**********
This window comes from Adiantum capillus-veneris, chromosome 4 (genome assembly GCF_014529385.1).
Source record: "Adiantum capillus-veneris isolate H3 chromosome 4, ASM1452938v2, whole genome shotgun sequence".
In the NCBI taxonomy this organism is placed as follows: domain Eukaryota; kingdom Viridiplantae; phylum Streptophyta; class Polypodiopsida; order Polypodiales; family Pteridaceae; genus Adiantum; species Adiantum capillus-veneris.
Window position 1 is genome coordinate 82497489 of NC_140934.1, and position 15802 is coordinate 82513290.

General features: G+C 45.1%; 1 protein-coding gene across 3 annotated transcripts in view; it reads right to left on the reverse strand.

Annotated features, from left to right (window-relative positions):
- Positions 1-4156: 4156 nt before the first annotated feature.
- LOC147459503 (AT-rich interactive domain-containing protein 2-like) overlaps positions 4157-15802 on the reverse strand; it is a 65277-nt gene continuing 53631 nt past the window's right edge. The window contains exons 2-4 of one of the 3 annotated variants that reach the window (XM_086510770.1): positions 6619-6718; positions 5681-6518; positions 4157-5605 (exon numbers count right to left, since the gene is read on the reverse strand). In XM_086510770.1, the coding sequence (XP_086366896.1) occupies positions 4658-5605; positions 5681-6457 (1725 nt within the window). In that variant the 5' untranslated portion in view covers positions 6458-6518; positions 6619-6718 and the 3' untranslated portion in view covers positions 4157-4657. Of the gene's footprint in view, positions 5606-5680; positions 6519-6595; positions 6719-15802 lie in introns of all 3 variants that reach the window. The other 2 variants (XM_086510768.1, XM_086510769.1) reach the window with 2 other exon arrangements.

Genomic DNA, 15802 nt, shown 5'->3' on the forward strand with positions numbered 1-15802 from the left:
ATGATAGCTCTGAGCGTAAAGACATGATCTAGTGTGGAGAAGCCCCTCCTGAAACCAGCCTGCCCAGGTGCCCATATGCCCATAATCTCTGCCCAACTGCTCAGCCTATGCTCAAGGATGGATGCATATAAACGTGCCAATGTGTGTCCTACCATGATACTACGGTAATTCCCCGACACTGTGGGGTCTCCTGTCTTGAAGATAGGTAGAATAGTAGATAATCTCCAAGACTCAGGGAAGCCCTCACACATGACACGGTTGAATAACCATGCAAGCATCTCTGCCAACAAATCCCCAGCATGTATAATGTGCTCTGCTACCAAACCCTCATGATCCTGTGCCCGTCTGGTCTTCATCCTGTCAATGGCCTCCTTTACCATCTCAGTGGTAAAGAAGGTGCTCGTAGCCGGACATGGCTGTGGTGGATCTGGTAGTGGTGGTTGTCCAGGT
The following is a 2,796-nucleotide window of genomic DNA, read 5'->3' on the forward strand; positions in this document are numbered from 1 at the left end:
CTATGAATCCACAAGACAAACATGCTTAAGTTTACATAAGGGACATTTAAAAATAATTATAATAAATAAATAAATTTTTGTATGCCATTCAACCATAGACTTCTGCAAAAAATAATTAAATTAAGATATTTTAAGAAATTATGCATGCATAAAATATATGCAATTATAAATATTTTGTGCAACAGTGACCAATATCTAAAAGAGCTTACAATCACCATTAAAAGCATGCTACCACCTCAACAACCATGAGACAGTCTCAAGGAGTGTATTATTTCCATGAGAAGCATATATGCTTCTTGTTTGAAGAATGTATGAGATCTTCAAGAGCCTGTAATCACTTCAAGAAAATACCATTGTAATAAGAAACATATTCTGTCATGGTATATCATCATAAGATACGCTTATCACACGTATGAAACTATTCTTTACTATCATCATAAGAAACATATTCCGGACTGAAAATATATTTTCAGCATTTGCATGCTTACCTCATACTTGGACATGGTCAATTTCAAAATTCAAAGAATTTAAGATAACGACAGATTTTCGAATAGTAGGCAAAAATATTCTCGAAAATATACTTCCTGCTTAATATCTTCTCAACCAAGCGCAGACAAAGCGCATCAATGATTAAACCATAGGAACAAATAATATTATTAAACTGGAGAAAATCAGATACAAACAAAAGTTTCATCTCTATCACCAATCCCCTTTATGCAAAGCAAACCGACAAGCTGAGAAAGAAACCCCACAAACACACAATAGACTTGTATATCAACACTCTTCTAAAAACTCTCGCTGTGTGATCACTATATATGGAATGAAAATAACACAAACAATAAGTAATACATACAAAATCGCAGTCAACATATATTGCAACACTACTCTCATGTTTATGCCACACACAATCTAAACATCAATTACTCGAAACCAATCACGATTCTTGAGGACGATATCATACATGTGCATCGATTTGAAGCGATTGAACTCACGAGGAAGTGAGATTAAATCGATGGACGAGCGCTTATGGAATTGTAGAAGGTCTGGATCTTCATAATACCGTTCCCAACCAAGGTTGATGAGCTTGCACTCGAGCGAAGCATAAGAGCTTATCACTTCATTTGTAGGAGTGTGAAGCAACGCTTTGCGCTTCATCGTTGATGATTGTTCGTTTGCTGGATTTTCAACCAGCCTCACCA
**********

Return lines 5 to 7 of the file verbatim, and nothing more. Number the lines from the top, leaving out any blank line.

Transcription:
General features: G+C 45.1%; 1 protein-coding gene across 3 annotated transcripts in view; it reads right to left on the reverse strand.

Annotated features, from left to right (window-relative positions):
- Positions 1-4156: 4156 nt before the first annotated feature.